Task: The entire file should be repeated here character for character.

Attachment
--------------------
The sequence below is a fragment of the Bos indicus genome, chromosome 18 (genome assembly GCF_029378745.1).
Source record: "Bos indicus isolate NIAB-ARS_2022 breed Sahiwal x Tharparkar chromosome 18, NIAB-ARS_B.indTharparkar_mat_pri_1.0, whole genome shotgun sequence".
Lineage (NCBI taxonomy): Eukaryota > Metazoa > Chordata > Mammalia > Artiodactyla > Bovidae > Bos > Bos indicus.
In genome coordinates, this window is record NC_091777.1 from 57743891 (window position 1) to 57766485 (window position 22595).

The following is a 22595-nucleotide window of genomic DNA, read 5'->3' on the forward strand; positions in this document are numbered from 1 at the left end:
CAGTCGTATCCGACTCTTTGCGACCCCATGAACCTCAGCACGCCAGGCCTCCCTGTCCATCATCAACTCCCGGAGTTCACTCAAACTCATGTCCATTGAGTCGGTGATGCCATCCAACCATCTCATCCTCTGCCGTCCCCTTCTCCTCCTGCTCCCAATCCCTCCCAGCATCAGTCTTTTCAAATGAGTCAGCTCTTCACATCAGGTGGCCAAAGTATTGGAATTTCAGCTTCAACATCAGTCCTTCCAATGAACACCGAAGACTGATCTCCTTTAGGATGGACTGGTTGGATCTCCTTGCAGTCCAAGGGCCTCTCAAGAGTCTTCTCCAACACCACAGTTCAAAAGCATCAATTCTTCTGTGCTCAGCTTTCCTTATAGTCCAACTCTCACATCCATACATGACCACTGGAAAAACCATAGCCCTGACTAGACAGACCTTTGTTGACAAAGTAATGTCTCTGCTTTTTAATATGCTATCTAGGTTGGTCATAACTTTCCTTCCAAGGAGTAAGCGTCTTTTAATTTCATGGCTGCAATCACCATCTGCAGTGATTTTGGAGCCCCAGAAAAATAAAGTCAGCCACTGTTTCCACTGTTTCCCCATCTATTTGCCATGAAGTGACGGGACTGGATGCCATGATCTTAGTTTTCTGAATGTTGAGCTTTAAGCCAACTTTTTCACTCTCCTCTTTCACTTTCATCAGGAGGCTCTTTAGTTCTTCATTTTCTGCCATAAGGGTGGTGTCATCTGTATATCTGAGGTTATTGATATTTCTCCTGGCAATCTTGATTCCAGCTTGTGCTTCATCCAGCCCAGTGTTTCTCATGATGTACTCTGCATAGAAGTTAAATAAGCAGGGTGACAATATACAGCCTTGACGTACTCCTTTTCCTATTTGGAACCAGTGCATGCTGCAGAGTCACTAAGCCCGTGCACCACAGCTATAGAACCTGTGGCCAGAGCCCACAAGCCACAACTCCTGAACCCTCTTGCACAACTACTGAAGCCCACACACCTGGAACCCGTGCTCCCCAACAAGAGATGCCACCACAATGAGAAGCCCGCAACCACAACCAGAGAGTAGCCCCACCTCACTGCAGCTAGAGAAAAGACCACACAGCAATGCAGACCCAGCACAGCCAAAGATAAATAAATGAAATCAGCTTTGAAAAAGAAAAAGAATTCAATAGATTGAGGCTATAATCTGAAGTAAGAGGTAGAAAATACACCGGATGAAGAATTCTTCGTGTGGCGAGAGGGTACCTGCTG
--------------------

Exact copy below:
The sequence below is a fragment of the Bos indicus genome, chromosome 18 (genome assembly GCF_029378745.1).
Source record: "Bos indicus isolate NIAB-ARS_2022 breed Sahiwal x Tharparkar chromosome 18, NIAB-ARS_B.indTharparkar_mat_pri_1.0, whole genome shotgun sequence".
Lineage (NCBI taxonomy): Eukaryota > Metazoa > Chordata > Mammalia > Artiodactyla > Bovidae > Bos > Bos indicus.
In genome coordinates, this window is record NC_091777.1 from 57743891 (window position 1) to 57766485 (window position 22595).

The following is a 22595-nucleotide window of genomic DNA, read 5'->3' on the forward strand; positions in this document are numbered from 1 at the left end:
CAGTCGTATCCGACTCTTTGCGACCCCATGAACCTCAGCACGCCAGGCCTCCCTGTCCATCATCAACTCCCGGAGTTCACTCAAACTCATGTCCATTGAGTCGGTGATGCCATCCAACCATCTCATCCTCTGCCGTCCCCTTCTCCTCCTGCTCCCAATCCCTCCCAGCATCAGTCTTTTCAAATGAGTCAGCTCTTCACATCAGGTGGCCAAAGTATTGGAATTTCAGCTTCAACATCAGTCCTTCCAATGAACACCGAAGACTGATCTCCTTTAGGATGGACTGGTTGGATCTCCTTGCAGTCCAAGGGCCTCTCAAGAGTCTTCTCCAACACCACAGTTCAAAAGCATCAATTCTTCTGTGCTCAGCTTTCCTTATAGTCCAACTCTCACATCCATACATGACCACTGGAAAAACCATAGCCCTGACTAGACAGACCTTTGTTGACAAAGTAATGTCTCTGCTTTTTAATATGCTATCTAGGTTGGTCATAACTTTCCTTCCAAGGAGTAAGCGTCTTTTAATTTCATGGCTGCAATCACCATCTGCAGTGATTTTGGAGCCCCAGAAAAATAAAGTCAGCCACTGTTTCCACTGTTTCCCCATCTATTTGCCATGAAGTGACGGGACTGGATGCCATGATCTTAGTTTTCTGAATGTTGAGCTTTAAGCCAACTTTTTCACTCTCCTCTTTCACTTTCATCAGGAGGCTCTTTAGTTCTTCATTTTCTGCCATAAGGGTGGTGTCATCTGTATATCTGAGGTTATTGATATTTCTCCTGGCAATCTTGATTCCAGCTTGTGCTTCATCCAGCCCAGTGTTTCTCATGATGTACTCTGCATAGAAGTTAAATAAGCAGGGTGACAATATACAGCCTTGACGTACTCCTTTTCCTATTTGGAACCAGTGCATGCTGCAGAGTCACTAAGCCCGTGCACCACAGCTATAGAACCTGTGGCCAGAGCCCACAAGCCACAACTCCTGAACCCTCTTGCACAACTACTGAAGCCCACACACCTGGAACCCGTGCTCCCCAACAAGAGATGCCACCACAATGAGAAGCCCGCAACCACAACCAGAGAGTAGCCCCACCTCACTGCAGCTAGAGAAAAGACCACACAGCAATGCAGACCCAGCACAGCCAAAGATAAATAAATGAAATCAGCTTTGAAAAAGAAAAAGAATTCAATAGATTGAGGCTATAATCTGAAGTAAGAGGTAGAAAATACACCGGATGAAGAATTCTTCGTGTGGCGAGAGGGTACCTGCTG